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McCarthy v. Nc Department of Public Safety

United States District Court, W.D. North Carolina, Statesville Division

May 26, 2015



FRANK D. WHITNEY, Chief District Judge.

THIS MATTER is before the Court on initial review of Plaintiff's Complaint pursuant to 28 U.S.C. § 1915(e) and § 1915A, (Doc. No. 1), and on Plaintiff's Motion to Appoint Counsel, (Doc. No. 3). On May 20, 2015, the Court entered an order waiving the initial filing fee and directing monthly payments to be made from Plaintiff's prison account. (Doc. No. 7). Thus, Plaintiff is proceeding in forma pauperis.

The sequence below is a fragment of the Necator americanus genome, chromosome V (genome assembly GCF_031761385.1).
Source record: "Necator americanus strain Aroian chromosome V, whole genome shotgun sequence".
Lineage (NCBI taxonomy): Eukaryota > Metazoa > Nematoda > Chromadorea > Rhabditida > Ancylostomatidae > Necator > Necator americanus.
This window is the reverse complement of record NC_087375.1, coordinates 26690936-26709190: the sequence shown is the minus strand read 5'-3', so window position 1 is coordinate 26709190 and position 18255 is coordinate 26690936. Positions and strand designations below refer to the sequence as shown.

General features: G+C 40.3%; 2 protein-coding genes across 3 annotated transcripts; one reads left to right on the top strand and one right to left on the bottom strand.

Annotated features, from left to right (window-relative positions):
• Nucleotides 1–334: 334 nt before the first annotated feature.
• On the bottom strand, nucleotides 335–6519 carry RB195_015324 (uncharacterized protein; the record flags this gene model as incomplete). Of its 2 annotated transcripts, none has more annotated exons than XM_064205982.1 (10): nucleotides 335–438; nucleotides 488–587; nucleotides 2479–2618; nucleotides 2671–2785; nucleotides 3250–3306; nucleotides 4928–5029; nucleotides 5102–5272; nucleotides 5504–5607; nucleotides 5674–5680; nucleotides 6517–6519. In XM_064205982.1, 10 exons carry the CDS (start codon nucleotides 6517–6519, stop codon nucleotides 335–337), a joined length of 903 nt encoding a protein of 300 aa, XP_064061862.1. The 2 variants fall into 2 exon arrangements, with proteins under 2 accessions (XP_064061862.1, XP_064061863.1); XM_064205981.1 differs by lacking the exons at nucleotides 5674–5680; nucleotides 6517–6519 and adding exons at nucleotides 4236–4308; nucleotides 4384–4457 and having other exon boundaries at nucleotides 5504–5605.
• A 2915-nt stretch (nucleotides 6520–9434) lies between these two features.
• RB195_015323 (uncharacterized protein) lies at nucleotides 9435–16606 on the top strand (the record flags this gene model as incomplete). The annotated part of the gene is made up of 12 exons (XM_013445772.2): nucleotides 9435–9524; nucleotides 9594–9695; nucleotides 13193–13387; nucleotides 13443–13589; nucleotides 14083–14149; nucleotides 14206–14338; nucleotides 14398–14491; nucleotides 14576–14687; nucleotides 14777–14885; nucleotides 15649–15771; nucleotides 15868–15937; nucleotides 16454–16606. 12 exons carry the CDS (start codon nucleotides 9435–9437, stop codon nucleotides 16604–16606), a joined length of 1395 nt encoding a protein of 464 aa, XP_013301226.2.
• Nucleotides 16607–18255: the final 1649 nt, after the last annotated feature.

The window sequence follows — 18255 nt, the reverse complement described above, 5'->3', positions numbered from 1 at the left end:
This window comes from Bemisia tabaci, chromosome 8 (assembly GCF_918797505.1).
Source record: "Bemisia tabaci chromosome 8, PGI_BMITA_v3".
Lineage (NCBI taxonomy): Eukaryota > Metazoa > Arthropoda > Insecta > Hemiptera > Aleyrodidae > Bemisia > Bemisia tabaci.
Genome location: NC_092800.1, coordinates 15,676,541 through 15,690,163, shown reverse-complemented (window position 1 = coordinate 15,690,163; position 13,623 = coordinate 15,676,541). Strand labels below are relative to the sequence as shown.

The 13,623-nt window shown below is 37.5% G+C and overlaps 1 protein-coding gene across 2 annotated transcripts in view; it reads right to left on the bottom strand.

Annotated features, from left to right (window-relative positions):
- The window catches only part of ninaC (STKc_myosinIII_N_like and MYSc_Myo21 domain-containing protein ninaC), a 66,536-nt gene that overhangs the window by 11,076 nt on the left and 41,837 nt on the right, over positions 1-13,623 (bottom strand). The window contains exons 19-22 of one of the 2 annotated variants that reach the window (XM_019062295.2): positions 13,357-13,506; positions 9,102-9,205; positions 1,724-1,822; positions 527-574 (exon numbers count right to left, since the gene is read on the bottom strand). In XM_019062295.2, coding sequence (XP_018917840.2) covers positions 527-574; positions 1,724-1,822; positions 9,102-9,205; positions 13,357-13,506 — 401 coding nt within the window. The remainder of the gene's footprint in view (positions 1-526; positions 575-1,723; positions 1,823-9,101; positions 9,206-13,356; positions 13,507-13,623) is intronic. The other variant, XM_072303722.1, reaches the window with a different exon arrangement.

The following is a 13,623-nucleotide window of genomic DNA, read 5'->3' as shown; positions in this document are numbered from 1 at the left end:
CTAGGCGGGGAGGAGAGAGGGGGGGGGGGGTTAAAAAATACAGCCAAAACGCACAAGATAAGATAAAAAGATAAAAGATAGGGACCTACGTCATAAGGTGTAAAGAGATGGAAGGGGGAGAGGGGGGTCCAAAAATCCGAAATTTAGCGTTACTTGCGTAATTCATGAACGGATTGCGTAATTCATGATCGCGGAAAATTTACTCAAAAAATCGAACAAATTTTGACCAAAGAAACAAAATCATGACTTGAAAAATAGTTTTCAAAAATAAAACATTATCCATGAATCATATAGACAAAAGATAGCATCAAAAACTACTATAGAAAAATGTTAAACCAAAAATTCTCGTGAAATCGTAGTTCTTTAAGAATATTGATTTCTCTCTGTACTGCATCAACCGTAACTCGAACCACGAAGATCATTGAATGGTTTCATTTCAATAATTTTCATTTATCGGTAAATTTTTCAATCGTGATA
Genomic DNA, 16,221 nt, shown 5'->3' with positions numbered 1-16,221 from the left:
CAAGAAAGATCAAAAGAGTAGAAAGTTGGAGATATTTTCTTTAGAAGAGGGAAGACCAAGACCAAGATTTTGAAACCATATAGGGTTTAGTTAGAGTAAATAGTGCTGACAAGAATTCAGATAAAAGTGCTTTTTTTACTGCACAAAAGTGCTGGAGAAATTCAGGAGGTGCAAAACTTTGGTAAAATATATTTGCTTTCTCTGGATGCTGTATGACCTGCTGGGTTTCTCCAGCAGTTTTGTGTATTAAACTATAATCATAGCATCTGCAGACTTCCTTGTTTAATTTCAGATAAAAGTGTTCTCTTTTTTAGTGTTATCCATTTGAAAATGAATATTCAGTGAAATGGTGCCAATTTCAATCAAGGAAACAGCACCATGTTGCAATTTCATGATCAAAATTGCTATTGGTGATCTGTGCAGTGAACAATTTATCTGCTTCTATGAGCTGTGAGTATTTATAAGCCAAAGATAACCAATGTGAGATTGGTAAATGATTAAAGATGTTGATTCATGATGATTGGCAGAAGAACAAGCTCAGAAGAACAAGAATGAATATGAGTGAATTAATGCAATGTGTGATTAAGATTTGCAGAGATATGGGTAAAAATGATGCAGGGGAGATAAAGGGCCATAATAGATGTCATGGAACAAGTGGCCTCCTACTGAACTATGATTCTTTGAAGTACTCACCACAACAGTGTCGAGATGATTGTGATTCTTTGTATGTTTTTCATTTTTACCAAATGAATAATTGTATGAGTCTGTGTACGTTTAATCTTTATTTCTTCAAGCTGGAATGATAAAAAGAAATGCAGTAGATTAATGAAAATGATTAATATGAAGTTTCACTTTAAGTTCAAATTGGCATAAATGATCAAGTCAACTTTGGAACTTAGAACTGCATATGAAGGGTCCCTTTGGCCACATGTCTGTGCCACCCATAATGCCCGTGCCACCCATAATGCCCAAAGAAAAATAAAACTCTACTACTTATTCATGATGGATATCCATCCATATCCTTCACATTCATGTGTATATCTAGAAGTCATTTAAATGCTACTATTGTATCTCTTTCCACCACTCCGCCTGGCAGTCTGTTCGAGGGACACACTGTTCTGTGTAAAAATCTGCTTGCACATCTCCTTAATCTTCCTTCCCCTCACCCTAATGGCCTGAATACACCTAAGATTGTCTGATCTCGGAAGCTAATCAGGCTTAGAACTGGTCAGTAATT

Pro se Plaintiff LaShune McCarthy is an inmate of the State of North Carolina, currently incarcerated at Alexander Correctional Institution in Taylorsville, North Carolina. Plaintiff filed this action on April 23, 2015, pursuant to 42 U.S.C. § 1983, naming the following as Defendants: (1) North Carolina Department of Public Safety; (2) FNU Mortez, identified as an officer at Alexander; (3) FNU Draugn, identified as an officer at Alexander; (4) FNU Gum, identified as an officer at Alexander; (5) FNU Sanders, identified as a nurse at Alexander; (6) FNU Smith, identified as a nurse at Alexander; and (7) "Jane Does 1-100." (Doc. No. 1 at 3). Plaintiff purports to bring a claim against Defendants for deliberate indifference to serious medical needs based on his allegations that Defendants left him lying in his cell for around four hours without medical attention after he slipped and fell. Specifically, Plaintiff alleges the following: